Nashville History Lesson On Pioneer Timothy Demonbreun

Dated: 03/25/2018

Views: 238

by TJ Anderson

Image title

A few months ago, I shared a first Nashville History Lesson post, with the intent of shedding a little light on someone whose name will be familiar to most Nashvillians, but whose story may not be: the famous Granny White.

It felt like time to continue digging, and the most obvious choice, to me, is the most mispronounced name in Nashville: Demonbreun.

If you’re really new to Nashville, a good tip: Don’t listen to your GPS — it isn’t “demon broon.” It’s more like “da-mun-bree-un” — francophilic, with the emphasis on the "mun."

Who was Timothy Demonbreun?

If you distilled Timothy Demonbreun down to one fundamental bragging right, it’s that he’s considered by historians as Nashville’s "first white settler."

Demonbreun was born in 1747 to French nobility in what’s now Canada, but he apparently took to more rugged living, migrating south in his teens to Kaskaskia (now southern Illinois), and frequently exploring the Middle Tennessee area as a hunter and fur trader.

Starting in his early ’20s and following for the next two decades, Demonbreun spent the cold months here, bunking along the Cumberland River (first in a cave, later in a cabin) and building up a thriving trading business. When James Robertson, John Donelson and crew came to formally “settle” our city in the late 1770s, story goes that Demonbreun was already here — surprise! — to greet them.

He didn’t “permanently” settle here in Nashville until about 1790, after an eventful few years — he was an officer in the American Revolution, and lieutenant governor of the Illinois Territory.

By the 1800s, Demonbreun was a business fixture in Nashville, with a store and tavern downtown, where he apparently trafficked in a wide mix of products, from window glass to buffalo tongues.

Demonbreun died in 1826, at home in Nashville, on the corner of what is now Third and Broadway. (Apparently no one knows where Demonbreun is buried, but a lot of people believe he would’ve been laid to rest in the old city cemetery, in Germantown, around where the new Geist restaurant stands.)

Fun fact: Technically, his name isn’t Timothy Demonbreun, but Timothy Demonbreun Jacques-Timothée Boucher, Sieur de Montbrun. Like many of the day, he anglicized it. Though any Nashville tourist would probably note that he didn’t make it all that much easier to say.

Where you’ll see/hear Demonbreun’s name

Image title

Demonbreun Street

Can’t help but wonder if our city’s famed pioneer might be proud of the route that bears his name downtown — on the Music Row-adjacent side, all the bars where one imagines a slew of business deals have been hashed out; closer to the river, some of new-Nashville’s finest dining, right on and near, like Etch and The Farm House. In between, so, so many taverns, particularly of the pedal variety.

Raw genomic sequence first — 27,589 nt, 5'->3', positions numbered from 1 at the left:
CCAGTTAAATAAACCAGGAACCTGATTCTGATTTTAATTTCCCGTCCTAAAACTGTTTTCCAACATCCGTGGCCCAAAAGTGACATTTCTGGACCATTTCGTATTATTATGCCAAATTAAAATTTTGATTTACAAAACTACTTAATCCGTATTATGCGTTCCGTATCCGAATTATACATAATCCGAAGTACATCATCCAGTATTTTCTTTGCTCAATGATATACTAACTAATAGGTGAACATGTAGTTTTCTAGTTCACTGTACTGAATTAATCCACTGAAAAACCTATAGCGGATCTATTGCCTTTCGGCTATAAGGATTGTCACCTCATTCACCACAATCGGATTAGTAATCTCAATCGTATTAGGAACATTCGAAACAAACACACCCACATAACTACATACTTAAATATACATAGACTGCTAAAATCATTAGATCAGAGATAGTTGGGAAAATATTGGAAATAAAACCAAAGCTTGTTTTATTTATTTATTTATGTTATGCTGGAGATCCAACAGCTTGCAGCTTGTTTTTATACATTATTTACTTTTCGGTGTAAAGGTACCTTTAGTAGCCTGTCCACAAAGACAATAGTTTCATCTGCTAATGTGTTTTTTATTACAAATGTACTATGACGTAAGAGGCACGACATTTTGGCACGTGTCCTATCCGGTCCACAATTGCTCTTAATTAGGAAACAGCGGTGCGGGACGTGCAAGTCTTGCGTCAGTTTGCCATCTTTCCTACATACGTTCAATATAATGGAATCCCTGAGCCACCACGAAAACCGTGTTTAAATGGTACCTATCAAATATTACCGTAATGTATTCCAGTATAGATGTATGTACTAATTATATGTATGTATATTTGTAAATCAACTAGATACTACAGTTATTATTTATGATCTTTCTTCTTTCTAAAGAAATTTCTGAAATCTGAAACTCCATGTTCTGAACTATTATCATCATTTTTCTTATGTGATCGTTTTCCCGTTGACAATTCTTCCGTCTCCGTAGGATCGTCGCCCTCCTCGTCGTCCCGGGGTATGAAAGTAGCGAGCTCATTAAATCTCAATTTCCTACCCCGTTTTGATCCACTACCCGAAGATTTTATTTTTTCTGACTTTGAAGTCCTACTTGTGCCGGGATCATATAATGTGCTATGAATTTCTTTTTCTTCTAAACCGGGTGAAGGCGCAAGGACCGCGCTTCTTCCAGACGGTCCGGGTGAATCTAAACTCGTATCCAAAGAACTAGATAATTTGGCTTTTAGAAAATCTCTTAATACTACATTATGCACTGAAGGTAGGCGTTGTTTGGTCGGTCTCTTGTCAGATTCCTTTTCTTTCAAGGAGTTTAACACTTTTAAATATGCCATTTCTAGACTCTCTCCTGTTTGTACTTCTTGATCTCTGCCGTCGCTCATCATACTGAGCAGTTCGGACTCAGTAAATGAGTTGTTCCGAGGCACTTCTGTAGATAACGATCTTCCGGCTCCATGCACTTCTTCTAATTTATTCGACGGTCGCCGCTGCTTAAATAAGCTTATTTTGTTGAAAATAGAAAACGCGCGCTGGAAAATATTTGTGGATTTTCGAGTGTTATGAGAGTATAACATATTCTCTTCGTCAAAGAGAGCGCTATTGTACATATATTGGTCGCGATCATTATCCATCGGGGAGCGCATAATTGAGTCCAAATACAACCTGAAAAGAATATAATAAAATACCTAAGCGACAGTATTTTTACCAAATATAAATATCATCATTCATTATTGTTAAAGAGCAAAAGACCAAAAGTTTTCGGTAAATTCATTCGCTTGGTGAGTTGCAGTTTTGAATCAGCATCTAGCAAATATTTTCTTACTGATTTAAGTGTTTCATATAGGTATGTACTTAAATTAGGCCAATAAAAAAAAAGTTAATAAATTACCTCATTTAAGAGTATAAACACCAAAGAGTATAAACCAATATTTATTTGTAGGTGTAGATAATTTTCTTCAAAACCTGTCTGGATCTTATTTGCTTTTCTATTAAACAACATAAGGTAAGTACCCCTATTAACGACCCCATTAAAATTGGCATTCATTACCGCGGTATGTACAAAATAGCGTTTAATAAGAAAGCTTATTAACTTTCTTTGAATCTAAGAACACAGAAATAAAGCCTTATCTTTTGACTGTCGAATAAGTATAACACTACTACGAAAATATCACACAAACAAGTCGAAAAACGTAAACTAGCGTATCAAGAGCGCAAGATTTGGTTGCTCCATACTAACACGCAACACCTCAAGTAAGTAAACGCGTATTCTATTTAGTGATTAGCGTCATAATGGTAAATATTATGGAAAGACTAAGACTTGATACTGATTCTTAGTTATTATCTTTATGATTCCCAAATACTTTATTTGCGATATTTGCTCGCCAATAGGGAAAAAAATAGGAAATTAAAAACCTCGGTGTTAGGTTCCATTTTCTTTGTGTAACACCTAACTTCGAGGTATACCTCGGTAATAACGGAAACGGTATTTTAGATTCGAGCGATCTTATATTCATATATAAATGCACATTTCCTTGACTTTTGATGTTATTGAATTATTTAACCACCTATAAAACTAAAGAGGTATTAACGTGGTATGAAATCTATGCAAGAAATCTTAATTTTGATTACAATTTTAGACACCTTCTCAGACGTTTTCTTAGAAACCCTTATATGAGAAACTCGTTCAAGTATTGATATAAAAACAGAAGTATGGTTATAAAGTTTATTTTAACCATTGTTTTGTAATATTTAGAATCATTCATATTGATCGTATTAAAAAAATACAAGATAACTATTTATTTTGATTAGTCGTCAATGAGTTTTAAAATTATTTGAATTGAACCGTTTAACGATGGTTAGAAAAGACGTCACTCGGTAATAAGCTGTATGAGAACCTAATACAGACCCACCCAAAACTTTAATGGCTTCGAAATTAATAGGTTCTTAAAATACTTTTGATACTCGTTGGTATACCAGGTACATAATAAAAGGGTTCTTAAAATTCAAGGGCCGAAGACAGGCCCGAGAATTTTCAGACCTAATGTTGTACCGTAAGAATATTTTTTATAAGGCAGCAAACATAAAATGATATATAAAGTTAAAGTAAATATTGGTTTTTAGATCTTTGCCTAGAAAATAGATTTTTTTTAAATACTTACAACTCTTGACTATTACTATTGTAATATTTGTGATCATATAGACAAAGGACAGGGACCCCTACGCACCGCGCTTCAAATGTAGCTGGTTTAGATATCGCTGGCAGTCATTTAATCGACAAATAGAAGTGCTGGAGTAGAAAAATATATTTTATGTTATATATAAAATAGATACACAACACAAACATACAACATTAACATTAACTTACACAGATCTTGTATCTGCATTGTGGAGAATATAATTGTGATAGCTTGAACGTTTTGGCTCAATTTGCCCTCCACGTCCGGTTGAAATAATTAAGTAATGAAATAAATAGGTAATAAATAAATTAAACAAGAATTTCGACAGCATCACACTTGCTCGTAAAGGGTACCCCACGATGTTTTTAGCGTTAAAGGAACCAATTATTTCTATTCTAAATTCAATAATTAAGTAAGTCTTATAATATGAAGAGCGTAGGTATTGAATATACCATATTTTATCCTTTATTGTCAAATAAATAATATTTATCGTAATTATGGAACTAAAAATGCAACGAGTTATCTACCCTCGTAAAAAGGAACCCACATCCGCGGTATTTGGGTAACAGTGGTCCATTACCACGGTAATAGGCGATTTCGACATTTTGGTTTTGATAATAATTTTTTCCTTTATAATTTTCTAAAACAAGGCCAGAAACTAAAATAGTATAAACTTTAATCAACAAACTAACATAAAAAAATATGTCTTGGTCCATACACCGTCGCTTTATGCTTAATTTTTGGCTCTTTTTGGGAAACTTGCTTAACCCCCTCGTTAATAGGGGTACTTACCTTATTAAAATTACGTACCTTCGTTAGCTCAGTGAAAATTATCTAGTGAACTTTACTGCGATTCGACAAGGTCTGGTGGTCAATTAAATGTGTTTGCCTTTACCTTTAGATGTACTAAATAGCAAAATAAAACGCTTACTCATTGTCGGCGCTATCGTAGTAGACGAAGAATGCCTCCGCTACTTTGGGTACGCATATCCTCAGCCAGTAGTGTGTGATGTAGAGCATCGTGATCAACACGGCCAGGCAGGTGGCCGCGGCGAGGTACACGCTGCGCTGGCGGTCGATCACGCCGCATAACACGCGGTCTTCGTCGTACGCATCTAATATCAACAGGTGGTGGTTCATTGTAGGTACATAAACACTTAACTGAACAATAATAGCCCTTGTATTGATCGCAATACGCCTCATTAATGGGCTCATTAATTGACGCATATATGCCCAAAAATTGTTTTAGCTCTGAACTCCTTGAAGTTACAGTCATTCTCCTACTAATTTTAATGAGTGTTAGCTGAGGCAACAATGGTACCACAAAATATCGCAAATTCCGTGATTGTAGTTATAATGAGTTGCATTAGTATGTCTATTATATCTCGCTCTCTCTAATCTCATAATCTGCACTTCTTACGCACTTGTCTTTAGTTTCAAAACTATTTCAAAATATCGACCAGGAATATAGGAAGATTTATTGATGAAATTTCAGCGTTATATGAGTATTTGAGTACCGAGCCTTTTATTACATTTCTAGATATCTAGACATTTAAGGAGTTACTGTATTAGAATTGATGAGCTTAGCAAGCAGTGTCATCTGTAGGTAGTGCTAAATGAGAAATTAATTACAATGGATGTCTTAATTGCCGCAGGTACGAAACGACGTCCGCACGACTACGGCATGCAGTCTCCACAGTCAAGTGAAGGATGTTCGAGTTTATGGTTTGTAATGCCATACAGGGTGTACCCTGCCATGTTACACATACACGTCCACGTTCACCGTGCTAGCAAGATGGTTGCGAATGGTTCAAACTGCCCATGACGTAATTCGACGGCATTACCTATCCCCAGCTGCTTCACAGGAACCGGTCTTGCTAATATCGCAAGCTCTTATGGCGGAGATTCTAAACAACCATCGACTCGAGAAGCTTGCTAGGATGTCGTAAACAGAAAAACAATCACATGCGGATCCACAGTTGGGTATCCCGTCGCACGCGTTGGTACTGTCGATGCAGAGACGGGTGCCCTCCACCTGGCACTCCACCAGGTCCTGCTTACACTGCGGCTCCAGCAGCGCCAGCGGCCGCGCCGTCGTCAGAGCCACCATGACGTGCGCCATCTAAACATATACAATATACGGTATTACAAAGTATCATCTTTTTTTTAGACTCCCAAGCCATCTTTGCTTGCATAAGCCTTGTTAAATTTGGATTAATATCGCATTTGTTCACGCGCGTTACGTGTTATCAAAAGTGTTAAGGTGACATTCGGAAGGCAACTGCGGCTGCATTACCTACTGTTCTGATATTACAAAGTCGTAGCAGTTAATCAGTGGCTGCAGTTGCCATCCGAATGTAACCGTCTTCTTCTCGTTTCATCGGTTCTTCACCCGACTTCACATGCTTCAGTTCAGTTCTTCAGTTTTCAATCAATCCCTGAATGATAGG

The Timothy Demonbreun House

This historic property in the Woodland-in-Waverly Historic District is named for the man himself, but no, it wasn’t actually Timothy Demonbreun’s house. Attorney Richard A. Demonbreun — Timothy’s great-great-great-great grandson — bought the circa-1902 property in the mid-‘90s, and opened it to the public in 2000, dedicating the business to his famous forebear. Its previous name was Robincroft, for the Robinson family that originally had it built.

Timothy Demonbreun statue

Near Fort Nashborough downtown, you can find a sculpture of Demonbreun, overlooking the river. It was done by revered Nashville artist Alan LeQuire (who was also behind the massive “Musica” piece at the Music Row roundabout).

Timothy Demonbreun's Cave

Lore says that for years during his fur-trading period, Demonbreun holed up in an actual hole along the Cumberland River — a tiny cave on the right bank, about a mile upstream from downtown. It became something of a destination for history buffs, so a grate was eventually put over the entrance to keep people out/safe. (People have still apparently gone spelunking in there plenty, though.) 

If you’re new to Nashville and have been wondering about that unforgettable name, hope this gave you a little bit of insight and entertainment — or at the very least, helped you with the pronunciation. I’ll dig into some more famous Nashville names here soon.

If I can help you with more practical, tangible Nashville things — like helping you find a new home in Middle Tennessee — please reach out and let me know.

Blog author image

TJ Anderson

TJ Anderson is a Nashville Realtor with Benchmark Realty who's helped countless clients both buy a home and sell a home in Nashville, Tennessee. He blogs about Nashville regularly, from Nashville-area....

Latest Blog Posts

Why Now Might Be The Perfect Time To Sell Your Nashville Home

by TJ AndersonFinding the right time to sell and/or buy a Nashville home is a tough juggle — I know that all too well personally and professionally.You’re weighing out your own schedule, the way

Read More

Its An Exciting Time To Live And Buy A Home In Madison Tennessee

by TJ AndersonAfter more than a year of construction, the new Madison Park Community Center, just north of Nashville, opened to the public on May 31, giving Madtown residents another reason to love

Read More

Nashville Dessert Shop NoBaked Cookie Dough Is Another Over The Top Sweets Spot

by TJ AndersonMilkshakes with an entire slice of cheesecake as a garnish. Ice cream cones hiding in giant tufts of cotton candy and candy crunchies. I’m not afraid of an over-the-top Nashville

Read More

Real Estate Terms Nashville Homebuyers May Not Know Starting With The Kick Out Clause

by TJ AndersonIt’s still largely a seller’s market here in Nashville real estate, and it has been for some time. Which can sometimes make buying a home in Nashville a little more complicated,

Read More